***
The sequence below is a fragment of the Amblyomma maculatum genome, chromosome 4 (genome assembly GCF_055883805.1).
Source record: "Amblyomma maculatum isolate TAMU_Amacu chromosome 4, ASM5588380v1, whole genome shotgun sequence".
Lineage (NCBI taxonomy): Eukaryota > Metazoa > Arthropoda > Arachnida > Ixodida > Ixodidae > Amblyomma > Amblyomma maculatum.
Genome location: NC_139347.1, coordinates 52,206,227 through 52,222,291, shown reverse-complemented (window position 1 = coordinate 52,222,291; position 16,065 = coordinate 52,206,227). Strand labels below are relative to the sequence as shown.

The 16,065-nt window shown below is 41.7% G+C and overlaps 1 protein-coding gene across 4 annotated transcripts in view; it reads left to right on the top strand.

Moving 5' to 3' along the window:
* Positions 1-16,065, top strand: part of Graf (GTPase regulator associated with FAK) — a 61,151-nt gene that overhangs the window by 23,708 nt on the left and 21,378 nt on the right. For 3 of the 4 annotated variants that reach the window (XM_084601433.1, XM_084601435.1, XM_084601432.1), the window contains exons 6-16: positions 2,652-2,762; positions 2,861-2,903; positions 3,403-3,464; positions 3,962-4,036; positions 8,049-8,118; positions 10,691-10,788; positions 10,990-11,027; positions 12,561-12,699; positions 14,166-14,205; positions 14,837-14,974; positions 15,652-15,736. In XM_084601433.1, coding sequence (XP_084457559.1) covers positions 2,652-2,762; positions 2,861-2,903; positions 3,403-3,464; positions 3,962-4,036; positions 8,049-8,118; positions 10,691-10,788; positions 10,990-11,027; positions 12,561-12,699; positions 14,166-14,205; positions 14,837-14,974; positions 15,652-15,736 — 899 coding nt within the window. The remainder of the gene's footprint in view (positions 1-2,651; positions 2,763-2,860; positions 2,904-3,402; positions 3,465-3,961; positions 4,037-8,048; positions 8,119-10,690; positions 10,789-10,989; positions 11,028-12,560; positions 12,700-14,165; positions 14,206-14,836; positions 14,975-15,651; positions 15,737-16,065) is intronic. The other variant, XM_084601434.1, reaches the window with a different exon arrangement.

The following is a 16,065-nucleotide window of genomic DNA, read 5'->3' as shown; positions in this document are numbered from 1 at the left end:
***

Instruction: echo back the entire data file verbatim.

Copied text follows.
The sequence below is a fragment of the Amblyomma maculatum genome, chromosome 4 (genome assembly GCF_055883805.1).
Source record: "Amblyomma maculatum isolate TAMU_Amacu chromosome 4, ASM5588380v1, whole genome shotgun sequence".
Lineage (NCBI taxonomy): Eukaryota > Metazoa > Arthropoda > Arachnida > Ixodida > Ixodidae > Amblyomma > Amblyomma maculatum.
Genome location: NC_139347.1, coordinates 52,206,227 through 52,222,291, shown reverse-complemented (window position 1 = coordinate 52,222,291; position 16,065 = coordinate 52,206,227). Strand labels below are relative to the sequence as shown.

The 16,065-nt window shown below is 41.7% G+C and overlaps 1 protein-coding gene across 4 annotated transcripts in view; it reads left to right on the top strand.

Moving 5' to 3' along the window:
* Positions 1-16,065, top strand: part of Graf (GTPase regulator associated with FAK) — a 61,151-nt gene that overhangs the window by 23,708 nt on the left and 21,378 nt on the right. For 3 of the 4 annotated variants that reach the window (XM_084601433.1, XM_084601435.1, XM_084601432.1), the window contains exons 6-16: positions 2,652-2,762; positions 2,861-2,903; positions 3,403-3,464; positions 3,962-4,036; positions 8,049-8,118; positions 10,691-10,788; positions 10,990-11,027; positions 12,561-12,699; positions 14,166-14,205; positions 14,837-14,974; positions 15,652-15,736. In XM_084601433.1, coding sequence (XP_084457559.1) covers positions 2,652-2,762; positions 2,861-2,903; positions 3,403-3,464; positions 3,962-4,036; positions 8,049-8,118; positions 10,691-10,788; positions 10,990-11,027; positions 12,561-12,699; positions 14,166-14,205; positions 14,837-14,974; positions 15,652-15,736 — 899 coding nt within the window. The remainder of the gene's footprint in view (positions 1-2,651; positions 2,763-2,860; positions 2,904-3,402; positions 3,465-3,961; positions 4,037-8,048; positions 8,119-10,690; positions 10,789-10,989; positions 11,028-12,560; positions 12,700-14,165; positions 14,206-14,836; positions 14,975-15,651; positions 15,737-16,065) is intronic. The other variant, XM_084601434.1, reaches the window with a different exon arrangement.

The following is a 16,065-nucleotide window of genomic DNA, read 5'->3' as shown; positions in this document are numbered from 1 at the left end: